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Home News and Update Year 2010 Developing World In Grip Of Cancer

Developing World In Grip Of Cancer

Times of India
19 August 2010
By Kounteya Sinha
New Delhi, India

Economic Burden Of Disease In 2008 Was Equivalent To 1.5% Of Global GDP
Cancer is no more a rich man’s disease, with almost 80% of the burden across the world being borne by poor and middle–income countries like India. Despite the lopsided figure, only 5% of global resources for cancer are spent in developing countries.

This is the conclusion of a report "Expansion of Cancer Care and Control in Countries of Low and Middle income: A Call to Action" published in the medical journal, The Lancet, by a high–power global expert panel, which included leading lights like Lance Armstrong, Julio Frenk, dean of the Harvard School of Public Health, Jeffrey D Sachs, Felicia Knaul, director of the Harvard Global Equity Initiative and Lawrence Shulman, chief medical officer at Dana–Farber Cancer Institute.

Dr K Srinath Reddy, director of the Public Health Foundation of India, was also a part of this the Global Task Force on Expanded Access to Cancer Care and Control in Developing Countries. According to Dr Reddy and his 19 colleagues, cancer is now a leading cause of death and disability. Cancer’s economic toll was $895 billion in 2008, which is equivalent to 1.5% of the world’s GDP.

WHO had predicted that cancer would overtake heart disease as the leading killer disease. About 7.6 million people died of cancer in 2008, and about 12.4 million new cases are diagnosed each year. In 1970, 15% of newly reported cancers were in developing countries, compared to 56% in 2008. By 2030, it will rise to 70%. Almost twothirds of the 7.6 million deaths every year worldwide occur in low and middle–income countries.

Overall, case fatality from cancer is estimated to be 75% in countries of low income, 72% in countries of low–middle income, 64% in countries of highmiddle income, and 46% in countries of high income. Calling for action against cancer on a war footing, the panel concluded that compelling evidence of the feasibility and effectiveness of comprehensive cancer control merits a renewed global effort to expand cancer prevention, diagnosis, treatment, and palliation in countries of low and middle income, including provision of affordable and reliable drug supplies and vaccines.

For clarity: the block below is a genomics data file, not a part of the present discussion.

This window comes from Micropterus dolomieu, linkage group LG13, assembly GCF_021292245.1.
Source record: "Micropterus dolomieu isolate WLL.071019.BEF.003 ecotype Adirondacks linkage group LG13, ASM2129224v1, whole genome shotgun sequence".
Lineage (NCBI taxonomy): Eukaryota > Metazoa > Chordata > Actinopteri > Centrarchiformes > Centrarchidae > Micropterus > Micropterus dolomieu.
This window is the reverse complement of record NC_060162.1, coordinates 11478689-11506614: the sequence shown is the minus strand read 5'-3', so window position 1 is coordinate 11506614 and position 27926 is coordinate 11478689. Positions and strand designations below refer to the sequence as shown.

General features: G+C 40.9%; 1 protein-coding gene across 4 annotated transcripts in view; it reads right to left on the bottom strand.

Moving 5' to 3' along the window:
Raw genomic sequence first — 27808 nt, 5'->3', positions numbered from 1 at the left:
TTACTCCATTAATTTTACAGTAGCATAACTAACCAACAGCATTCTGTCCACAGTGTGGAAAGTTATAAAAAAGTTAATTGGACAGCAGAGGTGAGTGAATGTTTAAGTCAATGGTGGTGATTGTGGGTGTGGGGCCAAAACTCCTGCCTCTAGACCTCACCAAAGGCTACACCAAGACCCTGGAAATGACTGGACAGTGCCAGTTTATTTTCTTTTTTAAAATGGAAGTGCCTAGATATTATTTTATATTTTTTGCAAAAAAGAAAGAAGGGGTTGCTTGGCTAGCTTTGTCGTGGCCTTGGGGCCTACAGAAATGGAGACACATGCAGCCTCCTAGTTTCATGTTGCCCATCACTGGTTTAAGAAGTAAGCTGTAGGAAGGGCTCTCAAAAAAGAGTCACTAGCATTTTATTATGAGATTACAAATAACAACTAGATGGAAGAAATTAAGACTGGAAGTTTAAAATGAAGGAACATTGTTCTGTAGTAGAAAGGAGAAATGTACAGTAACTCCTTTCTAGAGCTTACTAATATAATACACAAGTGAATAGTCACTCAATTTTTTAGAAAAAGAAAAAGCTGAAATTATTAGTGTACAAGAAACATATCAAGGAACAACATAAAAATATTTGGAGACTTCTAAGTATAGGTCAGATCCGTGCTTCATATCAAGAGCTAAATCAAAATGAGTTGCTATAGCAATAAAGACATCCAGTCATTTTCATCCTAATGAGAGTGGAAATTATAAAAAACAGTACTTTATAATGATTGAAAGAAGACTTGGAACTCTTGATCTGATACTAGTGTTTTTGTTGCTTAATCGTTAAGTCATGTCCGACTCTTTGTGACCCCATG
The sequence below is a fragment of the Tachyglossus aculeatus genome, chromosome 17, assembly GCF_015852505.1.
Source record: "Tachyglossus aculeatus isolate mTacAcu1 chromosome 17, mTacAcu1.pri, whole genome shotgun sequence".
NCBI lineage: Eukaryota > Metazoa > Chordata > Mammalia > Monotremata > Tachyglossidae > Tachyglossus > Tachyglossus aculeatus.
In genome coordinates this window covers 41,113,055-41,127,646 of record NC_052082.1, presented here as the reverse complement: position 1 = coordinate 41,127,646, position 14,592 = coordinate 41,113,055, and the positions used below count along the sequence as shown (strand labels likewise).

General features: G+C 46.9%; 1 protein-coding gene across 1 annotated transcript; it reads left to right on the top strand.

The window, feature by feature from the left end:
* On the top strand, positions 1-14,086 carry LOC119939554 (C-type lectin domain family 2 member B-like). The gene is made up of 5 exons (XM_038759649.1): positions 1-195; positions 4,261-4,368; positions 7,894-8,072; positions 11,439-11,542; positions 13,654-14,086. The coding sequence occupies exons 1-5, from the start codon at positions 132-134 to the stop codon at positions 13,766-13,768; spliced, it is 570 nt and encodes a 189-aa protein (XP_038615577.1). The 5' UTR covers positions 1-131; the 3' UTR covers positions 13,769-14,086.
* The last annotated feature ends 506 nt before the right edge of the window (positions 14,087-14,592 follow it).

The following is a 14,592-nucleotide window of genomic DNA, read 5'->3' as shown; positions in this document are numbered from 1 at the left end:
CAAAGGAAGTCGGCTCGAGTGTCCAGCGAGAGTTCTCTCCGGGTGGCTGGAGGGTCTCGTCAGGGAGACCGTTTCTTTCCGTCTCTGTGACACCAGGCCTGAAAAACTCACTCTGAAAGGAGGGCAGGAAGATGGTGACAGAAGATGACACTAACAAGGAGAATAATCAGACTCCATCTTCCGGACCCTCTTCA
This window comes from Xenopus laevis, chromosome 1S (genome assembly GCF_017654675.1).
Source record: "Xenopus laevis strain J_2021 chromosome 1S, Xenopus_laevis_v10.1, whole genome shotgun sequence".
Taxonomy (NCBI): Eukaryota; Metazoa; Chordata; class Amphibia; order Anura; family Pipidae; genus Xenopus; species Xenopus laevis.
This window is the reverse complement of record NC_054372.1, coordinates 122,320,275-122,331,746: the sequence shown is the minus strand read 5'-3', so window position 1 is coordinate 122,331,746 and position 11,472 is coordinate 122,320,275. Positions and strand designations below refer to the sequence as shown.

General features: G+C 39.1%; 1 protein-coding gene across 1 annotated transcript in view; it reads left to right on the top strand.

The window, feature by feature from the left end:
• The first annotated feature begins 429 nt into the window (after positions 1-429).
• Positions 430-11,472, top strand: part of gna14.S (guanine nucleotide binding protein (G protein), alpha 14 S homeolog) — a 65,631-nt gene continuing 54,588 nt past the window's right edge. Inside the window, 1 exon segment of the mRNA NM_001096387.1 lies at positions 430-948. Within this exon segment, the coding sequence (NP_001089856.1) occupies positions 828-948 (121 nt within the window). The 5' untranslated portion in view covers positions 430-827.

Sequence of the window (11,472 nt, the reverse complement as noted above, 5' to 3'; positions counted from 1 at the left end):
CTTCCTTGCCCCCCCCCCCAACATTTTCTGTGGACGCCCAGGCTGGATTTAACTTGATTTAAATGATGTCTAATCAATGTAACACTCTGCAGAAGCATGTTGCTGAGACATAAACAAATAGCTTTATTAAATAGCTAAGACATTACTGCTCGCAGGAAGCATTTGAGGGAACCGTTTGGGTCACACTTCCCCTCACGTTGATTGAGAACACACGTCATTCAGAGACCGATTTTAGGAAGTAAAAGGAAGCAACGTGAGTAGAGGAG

"We propose that cancer care and control become rapidly and broadly available as quickly as possible with the focus on cancers that can be prevented or cured, or, for cases in which neither is possible, palliated," the panel observed.

It has proposed three changes. First, simultaneous implementation of large–scale demonstration programmes in the next few years to define and build new infrastructure, train health professionals, harness technology and especially telecommunications to overcome many on–site limitations. Carefully designed studies will enable identification of the most effective measures to alleviate the burden of cancer, and expand the volume of health services in developing countries.

Second, design and implementation of regional and global pricing and procurement mechanisms to offer individual countries the opportunity to participate in collective, multicountry negotiation to secure reduced prices for essential services, drugs and vaccines. Third, identification and implementation of innovative financing mechanisms, which should decisively expand the financial resources available for treating cancer in the developing world.

Spine–Chilling Data
  • About 7.6 million people died of cancer in 2008, and about 12.4 million new cases are diagnosed each year
  • Almost two–thirds of the 7.6 million deaths worldwide occur in low and middle–income countries
  • In 1970, 15% of newly reported cancers were in developing countries, compared to 56% in 2008


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